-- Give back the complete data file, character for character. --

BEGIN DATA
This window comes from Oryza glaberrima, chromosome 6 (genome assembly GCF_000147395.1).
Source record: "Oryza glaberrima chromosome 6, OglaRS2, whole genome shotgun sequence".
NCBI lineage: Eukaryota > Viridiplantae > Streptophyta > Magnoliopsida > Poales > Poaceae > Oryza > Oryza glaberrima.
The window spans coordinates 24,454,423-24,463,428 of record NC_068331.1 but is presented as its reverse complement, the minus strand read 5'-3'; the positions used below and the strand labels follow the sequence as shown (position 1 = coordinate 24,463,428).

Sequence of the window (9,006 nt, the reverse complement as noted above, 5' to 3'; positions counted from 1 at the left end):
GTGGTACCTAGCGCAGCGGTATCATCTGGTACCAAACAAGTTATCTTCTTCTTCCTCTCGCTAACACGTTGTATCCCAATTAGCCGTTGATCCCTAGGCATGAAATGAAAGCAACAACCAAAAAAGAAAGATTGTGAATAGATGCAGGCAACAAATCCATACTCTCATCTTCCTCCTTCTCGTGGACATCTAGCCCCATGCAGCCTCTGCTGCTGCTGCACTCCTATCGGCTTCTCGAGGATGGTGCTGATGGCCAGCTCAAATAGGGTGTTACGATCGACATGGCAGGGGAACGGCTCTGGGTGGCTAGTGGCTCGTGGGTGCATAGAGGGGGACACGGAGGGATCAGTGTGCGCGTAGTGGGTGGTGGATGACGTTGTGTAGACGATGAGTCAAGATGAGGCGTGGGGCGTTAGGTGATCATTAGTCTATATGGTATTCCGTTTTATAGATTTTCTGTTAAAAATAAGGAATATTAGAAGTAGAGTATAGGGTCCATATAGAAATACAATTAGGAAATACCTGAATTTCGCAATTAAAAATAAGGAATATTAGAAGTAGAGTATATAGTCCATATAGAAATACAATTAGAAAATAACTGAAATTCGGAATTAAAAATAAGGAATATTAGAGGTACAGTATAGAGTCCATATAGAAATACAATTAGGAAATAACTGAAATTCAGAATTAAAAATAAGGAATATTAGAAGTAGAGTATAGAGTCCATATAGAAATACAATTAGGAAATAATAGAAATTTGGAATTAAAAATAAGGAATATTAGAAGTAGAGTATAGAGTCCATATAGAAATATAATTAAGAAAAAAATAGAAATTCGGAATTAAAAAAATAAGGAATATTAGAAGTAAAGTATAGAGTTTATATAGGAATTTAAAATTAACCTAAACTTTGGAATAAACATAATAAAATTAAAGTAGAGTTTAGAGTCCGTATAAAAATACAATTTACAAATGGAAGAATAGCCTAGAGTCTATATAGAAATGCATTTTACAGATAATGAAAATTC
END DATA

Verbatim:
This window comes from Oryza glaberrima, chromosome 6 (genome assembly GCF_000147395.1).
Source record: "Oryza glaberrima chromosome 6, OglaRS2, whole genome shotgun sequence".
NCBI lineage: Eukaryota > Viridiplantae > Streptophyta > Magnoliopsida > Poales > Poaceae > Oryza > Oryza glaberrima.
The window spans coordinates 24,454,423-24,463,428 of record NC_068331.1 but is presented as its reverse complement, the minus strand read 5'-3'; the positions used below and the strand labels follow the sequence as shown (position 1 = coordinate 24,463,428).

Sequence of the window (9,006 nt, the reverse complement as noted above, 5' to 3'; positions counted from 1 at the left end):
GTGGTACCTAGCGCAGCGGTATCATCTGGTACCAAACAAGTTATCTTCTTCTTCCTCTCGCTAACACGTTGTATCCCAATTAGCCGTTGATCCCTAGGCATGAAATGAAAGCAACAACCAAAAAAGAAAGATTGTGAATAGATGCAGGCAACAAATCCATACTCTCATCTTCCTCCTTCTCGTGGACATCTAGCCCCATGCAGCCTCTGCTGCTGCTGCACTCCTATCGGCTTCTCGAGGATGGTGCTGATGGCCAGCTCAAATAGGGTGTTACGATCGACATGGCAGGGGAACGGCTCTGGGTGGCTAGTGGCTCGTGGGTGCATAGAGGGGGACACGGAGGGATCAGTGTGCGCGTAGTGGGTGGTGGATGACGTTGTGTAGACGATGAGTCAAGATGAGGCGTGGGGCGTTAGGTGATCATTAGTCTATATGGTATTCCGTTTTATAGATTTTCTGTTAAAAATAAGGAATATTAGAAGTAGAGTATAGGGTCCATATAGAAATACAATTAGGAAATACCTGAATTTCGCAATTAAAAATAAGGAATATTAGAAGTAGAGTATATAGTCCATATAGAAATACAATTAGAAAATAACTGAAATTCGGAATTAAAAATAAGGAATATTAGAGGTACAGTATAGAGTCCATATAGAAATACAATTAGGAAATAACTGAAATTCAGAATTAAAAATAAGGAATATTAGAAGTAGAGTATAGAGTCCATATAGAAATACAATTAGGAAATAATAGAAATTTGGAATTAAAAATAAGGAATATTAGAAGTAGAGTATAGAGTCCATATAGAAATATAATTAAGAAAAAAATAGAAATTCGGAATTAAAAAAATAAGGAATATTAGAAGTAAAGTATAGAGTTTATATAGGAATTTAAAATTAACCTAAACTTTGGAATAAACATAATAAAATTAAAGTAGAGTTTAGAGTCCGTATAAAAATACAATTTACAAATGGAAGAATAGCCTAGAGTCTATATAGAAATGCATTTTACAGATAATGAAAATTC